Coffee wasn’t a part of my life until my junior year of college when I spent a semester in Italy. My fellow students and I stayed in an Irish convent located in the leafy Trastevere neighborhood in Rome where the nuns kept strict hours and served boiled potatoes with the pasta every night. Most evenings after dinner my friend Ellen and I would go for a stroll to walk off some carbohydrates. Often, we would end up at a bar, not bar in the American sense of a place to swill booze, but an Italian bar which was more of a stand up café that offered pastries in the morning, sandwiches at noon, and coffee drinks and small glasses of wine or beer all day.
We would belly up to the shiny wood counter and order with what we hoped was blasé sophistication, “un cappuccino per favore” much to the bewilderment and offense of the barista who was accustomed to serving them only in the morning. He would shake his head ever so slightly but make them for us figuring we didn’t know better. We did, because our art history professor had taken us out for a proper afternoon espresso (cappuccinos were strictly a morning beverage) the first week of our trip, but we loved cappuccinos, especially after dinner where the addition of a few sugar cubes made them feel like a rich dessert. Up until that point the only coffee I’d had was from the percolator in my grandmother’s kitchen that made me wonder why anyone would drink the stuff for pleasure. This Italian coffee was a whole other thing and it was amore at first sip.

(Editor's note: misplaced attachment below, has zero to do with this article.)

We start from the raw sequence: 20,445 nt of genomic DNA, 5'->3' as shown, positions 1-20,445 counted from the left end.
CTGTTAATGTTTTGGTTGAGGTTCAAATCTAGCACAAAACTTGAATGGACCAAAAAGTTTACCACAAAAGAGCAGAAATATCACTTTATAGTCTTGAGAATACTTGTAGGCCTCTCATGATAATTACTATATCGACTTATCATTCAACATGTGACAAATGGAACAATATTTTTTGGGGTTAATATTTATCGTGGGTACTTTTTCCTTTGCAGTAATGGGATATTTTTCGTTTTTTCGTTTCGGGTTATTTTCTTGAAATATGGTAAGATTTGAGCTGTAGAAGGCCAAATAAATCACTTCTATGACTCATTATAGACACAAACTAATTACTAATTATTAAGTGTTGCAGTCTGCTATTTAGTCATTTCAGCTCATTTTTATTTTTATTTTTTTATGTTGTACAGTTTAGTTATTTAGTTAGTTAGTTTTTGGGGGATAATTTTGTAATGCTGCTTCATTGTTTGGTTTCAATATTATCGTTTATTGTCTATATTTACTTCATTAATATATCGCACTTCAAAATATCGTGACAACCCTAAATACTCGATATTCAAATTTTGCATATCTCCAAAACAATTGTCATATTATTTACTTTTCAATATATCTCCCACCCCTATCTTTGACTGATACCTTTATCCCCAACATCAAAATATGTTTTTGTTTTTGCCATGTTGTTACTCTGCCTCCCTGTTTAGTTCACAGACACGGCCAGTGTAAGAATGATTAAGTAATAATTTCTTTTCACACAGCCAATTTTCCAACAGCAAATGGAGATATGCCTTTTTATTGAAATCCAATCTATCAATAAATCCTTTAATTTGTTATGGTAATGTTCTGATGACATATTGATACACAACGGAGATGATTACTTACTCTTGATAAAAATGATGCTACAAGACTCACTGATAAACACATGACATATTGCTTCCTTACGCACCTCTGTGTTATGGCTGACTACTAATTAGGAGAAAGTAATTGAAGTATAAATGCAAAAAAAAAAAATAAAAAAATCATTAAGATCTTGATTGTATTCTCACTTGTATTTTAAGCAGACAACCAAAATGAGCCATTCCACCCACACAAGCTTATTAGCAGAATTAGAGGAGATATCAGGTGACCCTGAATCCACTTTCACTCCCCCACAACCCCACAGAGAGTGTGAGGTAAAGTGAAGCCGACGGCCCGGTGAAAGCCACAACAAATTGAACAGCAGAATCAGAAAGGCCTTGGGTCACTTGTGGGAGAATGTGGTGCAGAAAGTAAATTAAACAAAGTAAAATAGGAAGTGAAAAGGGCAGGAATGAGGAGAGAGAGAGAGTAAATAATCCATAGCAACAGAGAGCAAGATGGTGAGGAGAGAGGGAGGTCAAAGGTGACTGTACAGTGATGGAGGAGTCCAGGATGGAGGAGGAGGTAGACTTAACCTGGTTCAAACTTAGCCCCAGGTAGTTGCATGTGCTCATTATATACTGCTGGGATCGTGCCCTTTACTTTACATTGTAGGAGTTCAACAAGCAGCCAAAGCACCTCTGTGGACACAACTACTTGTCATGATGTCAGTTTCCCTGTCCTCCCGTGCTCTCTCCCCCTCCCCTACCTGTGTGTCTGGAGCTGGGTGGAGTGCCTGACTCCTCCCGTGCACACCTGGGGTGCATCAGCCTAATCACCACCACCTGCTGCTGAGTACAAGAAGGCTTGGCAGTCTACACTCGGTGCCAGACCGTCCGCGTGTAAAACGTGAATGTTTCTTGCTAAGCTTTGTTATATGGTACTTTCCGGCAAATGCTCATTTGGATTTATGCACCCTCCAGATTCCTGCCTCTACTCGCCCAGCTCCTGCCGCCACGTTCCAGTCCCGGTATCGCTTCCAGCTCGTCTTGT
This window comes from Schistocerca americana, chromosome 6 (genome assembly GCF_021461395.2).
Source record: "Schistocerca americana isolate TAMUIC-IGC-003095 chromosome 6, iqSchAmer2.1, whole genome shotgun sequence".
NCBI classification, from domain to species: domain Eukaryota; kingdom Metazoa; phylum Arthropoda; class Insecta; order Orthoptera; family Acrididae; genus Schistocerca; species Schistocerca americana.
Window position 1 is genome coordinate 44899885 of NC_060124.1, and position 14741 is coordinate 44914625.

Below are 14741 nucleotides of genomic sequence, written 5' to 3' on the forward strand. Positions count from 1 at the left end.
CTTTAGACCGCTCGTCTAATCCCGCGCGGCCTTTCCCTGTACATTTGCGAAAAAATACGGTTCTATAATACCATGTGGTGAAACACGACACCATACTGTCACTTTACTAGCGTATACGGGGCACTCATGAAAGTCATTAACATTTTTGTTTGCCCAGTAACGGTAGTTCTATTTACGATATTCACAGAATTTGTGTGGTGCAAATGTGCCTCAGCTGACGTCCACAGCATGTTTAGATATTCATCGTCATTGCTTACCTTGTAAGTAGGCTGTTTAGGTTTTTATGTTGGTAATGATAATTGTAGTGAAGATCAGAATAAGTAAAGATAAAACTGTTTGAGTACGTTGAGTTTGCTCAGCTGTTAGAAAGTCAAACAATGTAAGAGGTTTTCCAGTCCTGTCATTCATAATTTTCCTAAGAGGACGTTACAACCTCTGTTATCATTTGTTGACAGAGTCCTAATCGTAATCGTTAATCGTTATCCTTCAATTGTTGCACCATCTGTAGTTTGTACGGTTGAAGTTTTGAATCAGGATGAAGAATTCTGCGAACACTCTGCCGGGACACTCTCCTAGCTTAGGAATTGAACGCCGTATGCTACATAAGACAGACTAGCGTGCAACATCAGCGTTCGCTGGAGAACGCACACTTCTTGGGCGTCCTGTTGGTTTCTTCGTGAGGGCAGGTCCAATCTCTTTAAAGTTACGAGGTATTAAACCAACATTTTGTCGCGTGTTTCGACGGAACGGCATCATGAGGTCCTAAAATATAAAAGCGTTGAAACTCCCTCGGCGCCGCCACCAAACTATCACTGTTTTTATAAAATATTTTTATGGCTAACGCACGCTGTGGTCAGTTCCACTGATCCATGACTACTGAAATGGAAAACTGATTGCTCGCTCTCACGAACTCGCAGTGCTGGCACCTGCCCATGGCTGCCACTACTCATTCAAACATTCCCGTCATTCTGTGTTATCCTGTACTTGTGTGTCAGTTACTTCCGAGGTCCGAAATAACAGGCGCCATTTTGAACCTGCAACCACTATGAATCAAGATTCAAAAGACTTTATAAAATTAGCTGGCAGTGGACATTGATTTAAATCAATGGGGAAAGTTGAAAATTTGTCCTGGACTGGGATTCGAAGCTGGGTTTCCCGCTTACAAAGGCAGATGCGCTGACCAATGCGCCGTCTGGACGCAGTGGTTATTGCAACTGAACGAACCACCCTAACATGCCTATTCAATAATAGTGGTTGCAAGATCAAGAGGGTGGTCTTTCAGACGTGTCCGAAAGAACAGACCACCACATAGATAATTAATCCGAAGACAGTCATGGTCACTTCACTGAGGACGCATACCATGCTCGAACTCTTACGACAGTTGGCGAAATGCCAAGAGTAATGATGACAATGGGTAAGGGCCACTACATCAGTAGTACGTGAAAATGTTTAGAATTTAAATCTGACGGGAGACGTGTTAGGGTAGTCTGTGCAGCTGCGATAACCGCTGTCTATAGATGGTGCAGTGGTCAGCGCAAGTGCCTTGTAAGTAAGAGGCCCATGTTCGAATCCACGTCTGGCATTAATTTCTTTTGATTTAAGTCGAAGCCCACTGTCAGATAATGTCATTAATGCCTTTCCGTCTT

It wasn’t until I graduated college and was living back in the Twin Cities that I tasted cappuccino again, this time at a Caribou Coffee at 44th and France in Edina. It had recently opened next to Gear Running Store, a place I went to get outfitted for my new running hobby. It was Caribou’s first location. The shop was cozy and the Midwestern baristas were cheerful, welcoming, and didn’t bat an eye when I ordered my cappuccino, even though it was late in the day. The rich flavor and creamy texture brought me back to Italy. I might’ve even closed my eyes for a moment.
Some twenty years later that original Caribou is still there, so is Gear Running and so am I—stopping in to indulge what has become two pleasures of my adult life.